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Meatiness: So what was behind this pie’s pastry curtains? Well the first bite was met with a burst of well seasoned and sufficiently viscous dark brown gravy with my teeth tearing through a medium-sized chunk of well cooked steak. So far, so steaky. I took another couple of bites, sometimes getting steak, sometimes just getting gravy, sometimes hoping for a wee bit more, before my palate was hit with a new taste sensation. Definitely meaty I pulled my head back a little and peered into this bakers cavern to see a couple of pink(ish) discs of sausage staring back at me. There was your point of differentiation, but yet, despite all these wonderful surprises, my initial reaction was that whilst this pie was good it wasn’t at the same level as The Troon: Steak Pie I had consumed a few weeks previously. I ploughed on though and as I continued to make my way through it its generosity of portion became apparent and the flavour layers started to build little by little. As I took my final bite I was happy to say that this filling was certainly something that I had enjoyed.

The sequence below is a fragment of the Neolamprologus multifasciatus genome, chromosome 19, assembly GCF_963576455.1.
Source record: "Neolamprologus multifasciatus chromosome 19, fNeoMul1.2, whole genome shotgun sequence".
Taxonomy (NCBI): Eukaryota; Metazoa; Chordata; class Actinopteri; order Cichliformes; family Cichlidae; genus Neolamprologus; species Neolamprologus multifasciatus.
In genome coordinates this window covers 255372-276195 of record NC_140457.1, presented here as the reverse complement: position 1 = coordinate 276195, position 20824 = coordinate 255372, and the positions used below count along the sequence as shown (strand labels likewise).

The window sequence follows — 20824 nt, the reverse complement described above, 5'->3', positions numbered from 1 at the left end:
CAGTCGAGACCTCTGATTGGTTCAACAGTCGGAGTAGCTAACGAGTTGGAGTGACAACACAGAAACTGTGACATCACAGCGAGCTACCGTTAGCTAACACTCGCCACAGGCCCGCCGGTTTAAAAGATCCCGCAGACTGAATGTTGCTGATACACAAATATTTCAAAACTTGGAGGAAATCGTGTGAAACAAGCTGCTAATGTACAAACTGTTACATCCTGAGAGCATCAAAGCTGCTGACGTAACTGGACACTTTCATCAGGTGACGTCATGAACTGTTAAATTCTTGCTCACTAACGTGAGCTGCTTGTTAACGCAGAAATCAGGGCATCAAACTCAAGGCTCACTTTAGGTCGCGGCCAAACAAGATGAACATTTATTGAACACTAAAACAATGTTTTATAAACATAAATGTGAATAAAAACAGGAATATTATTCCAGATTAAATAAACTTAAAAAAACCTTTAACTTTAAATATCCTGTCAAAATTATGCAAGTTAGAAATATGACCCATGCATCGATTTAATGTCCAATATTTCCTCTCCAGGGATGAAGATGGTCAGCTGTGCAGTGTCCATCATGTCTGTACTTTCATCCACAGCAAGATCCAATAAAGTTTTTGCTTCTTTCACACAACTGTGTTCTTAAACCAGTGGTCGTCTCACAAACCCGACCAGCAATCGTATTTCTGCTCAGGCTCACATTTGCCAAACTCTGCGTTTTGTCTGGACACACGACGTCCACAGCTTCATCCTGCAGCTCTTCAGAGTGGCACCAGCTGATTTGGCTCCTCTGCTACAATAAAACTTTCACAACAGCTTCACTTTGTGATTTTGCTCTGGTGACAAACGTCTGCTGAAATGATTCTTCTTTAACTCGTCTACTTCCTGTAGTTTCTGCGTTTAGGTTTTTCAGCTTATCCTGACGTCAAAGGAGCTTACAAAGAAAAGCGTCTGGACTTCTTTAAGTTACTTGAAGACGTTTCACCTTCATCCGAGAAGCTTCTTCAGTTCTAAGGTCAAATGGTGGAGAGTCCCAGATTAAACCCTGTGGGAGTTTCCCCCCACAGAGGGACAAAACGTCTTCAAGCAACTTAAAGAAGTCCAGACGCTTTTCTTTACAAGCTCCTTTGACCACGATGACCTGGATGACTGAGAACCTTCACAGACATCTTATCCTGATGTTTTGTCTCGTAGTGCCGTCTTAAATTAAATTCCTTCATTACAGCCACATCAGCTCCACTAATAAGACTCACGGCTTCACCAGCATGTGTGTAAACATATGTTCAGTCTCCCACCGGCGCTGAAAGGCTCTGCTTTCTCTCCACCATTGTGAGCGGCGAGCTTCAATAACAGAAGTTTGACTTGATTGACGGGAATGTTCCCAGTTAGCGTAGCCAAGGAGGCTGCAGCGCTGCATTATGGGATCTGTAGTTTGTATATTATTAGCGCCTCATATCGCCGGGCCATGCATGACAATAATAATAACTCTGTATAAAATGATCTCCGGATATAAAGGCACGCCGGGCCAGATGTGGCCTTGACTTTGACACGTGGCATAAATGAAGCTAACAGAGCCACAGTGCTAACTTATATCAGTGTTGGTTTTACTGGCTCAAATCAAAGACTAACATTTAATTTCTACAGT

Pastry: As previously suggested there was a lot of pressure on the pastry here given the absence of the shiny safety sheath that often accompanies bigger pies but I’m pleased to report that it held really well. It had a sufficient golden tinge to the top although for me the puff pastry was a little too plentiful. That said, it’s plentifulness did lend itself to more of those wonderful moments where the component parts kissed to form that ever lovely symphony of gravy and pastry on the roof of the pie.

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Brown Sauce: On a Steak & Sausage Pie!? Are you condi-mental!?